The Dos and Don’ts to Writing an Effective Lede


Most public relations professionals are already familiar with the fact that they have to create attention-grabbing stories to get any sort of media coverage. However, the first sentences of the story are the most important aspect when creating one.

These first couple of sentences are where all of the facts are stated, the mood is set for the rest of the story, and they are the best way to grab the readers’ attention. When done right, PR professionals are able to capture the entire gist of the story and explain to the reader why that story matters, in just a few sentences. 

However, when they’re not written properly, the reader is going to abandon the page, open up a new website, and potentially completely lose interest in the company and its products or services.

Types of Lede

There are two main types of lede – the summary lede, which is often found in news reports; and the creative lede, which is created to grab the readers’ attention and draw them in the story itself. There is also another variation that lies somewhere between these two types, which is a question lede, which is, essentially, opening the story with a question. However, many professionals avoid using this type, as the goal is to give answers to the reader, not to ask more questions.

When writing the lede, it’s essential to cater it both to the target audience, as well as the media outlet. However, the two most important elements when writing a lede is to write in an inverted pyramid style, and include the most essential information – the who, what, when, where, why, and how of the entire story.

Next, the type of lede that PR professionals decide to write largely depends on several key factors. Those factors include the target audience, which means the story and the lede should be tailored to those who will be reading the story. Another key factor is the media outlet or publication where the story is going to be distributed. Different outlets have different guidelines and rules for writing and language use, and they should be followed.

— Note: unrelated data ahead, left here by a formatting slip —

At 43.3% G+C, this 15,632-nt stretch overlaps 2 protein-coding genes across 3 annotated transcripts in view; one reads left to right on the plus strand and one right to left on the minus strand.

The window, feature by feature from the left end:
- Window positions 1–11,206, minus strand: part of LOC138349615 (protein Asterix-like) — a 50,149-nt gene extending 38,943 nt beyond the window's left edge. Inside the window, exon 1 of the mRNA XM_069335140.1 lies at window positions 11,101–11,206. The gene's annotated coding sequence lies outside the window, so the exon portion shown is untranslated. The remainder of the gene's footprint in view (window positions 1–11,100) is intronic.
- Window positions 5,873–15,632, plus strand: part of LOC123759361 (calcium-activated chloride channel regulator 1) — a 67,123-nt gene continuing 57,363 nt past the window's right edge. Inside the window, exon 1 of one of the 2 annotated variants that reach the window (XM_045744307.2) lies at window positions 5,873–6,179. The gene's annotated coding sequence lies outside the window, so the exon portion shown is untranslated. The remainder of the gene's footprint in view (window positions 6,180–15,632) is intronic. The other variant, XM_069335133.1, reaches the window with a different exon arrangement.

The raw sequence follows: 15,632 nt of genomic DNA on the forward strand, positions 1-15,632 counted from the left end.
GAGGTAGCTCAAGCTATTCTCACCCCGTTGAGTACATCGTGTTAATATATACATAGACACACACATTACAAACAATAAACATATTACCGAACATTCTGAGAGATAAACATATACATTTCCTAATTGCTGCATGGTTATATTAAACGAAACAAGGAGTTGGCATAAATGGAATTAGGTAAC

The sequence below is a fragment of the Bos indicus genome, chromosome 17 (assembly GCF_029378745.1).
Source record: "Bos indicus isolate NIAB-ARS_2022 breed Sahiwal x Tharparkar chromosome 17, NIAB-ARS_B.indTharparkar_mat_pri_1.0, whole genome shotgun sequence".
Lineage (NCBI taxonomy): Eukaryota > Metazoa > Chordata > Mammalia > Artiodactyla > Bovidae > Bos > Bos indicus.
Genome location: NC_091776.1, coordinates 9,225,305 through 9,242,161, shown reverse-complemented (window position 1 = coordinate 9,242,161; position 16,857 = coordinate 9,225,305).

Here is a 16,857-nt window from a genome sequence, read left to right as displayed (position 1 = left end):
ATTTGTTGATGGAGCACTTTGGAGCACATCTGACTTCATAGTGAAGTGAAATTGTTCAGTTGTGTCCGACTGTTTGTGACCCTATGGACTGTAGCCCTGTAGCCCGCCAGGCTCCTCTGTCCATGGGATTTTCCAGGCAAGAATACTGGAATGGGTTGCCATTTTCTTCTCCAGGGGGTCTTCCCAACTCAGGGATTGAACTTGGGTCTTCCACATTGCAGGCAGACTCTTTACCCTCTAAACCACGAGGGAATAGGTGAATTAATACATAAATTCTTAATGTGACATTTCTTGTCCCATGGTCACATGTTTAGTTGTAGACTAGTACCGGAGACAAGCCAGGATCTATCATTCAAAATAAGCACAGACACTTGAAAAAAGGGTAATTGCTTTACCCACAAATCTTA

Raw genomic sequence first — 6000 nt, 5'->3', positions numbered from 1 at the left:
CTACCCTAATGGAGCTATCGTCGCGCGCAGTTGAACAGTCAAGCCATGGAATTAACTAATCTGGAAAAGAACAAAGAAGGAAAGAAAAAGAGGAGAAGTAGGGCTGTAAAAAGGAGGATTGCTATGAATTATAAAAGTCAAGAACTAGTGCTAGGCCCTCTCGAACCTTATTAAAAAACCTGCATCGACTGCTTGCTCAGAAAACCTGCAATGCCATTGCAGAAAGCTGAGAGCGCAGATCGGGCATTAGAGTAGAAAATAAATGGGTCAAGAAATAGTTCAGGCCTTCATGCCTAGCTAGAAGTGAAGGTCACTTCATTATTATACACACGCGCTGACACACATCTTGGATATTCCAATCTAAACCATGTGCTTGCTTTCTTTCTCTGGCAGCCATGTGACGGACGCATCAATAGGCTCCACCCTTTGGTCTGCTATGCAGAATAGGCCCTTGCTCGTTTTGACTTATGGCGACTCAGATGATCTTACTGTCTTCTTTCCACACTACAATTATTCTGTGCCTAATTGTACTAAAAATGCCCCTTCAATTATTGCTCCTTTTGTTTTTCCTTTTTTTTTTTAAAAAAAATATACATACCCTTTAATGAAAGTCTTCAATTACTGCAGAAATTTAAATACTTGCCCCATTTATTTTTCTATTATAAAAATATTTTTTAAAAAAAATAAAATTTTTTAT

And finally, there’s the topic of the story – while some topics allow for more creativity in the writing, others should only cover the facts and events that have unfolded.

Writing a Lede

When writing a lede for a story, the first step is to determine the hook of the story, which includes the most essential information about it. To determine the hook, PR professionals should determine which information is most important and relevant. The next step is to be concise and clear and to write in an active voice. 

Then, the readers should always be addressed using the second person – “you” as opposed to any other pronoun or person, so that the reader understands they’re being spoken to directly.

Some of the things that are important to remember that cliches and too much information should always be avoided. Avoiding those, along with any grammar and spelling mistakes, as well as not making the reader work hard to find the information, should result in a good lede.

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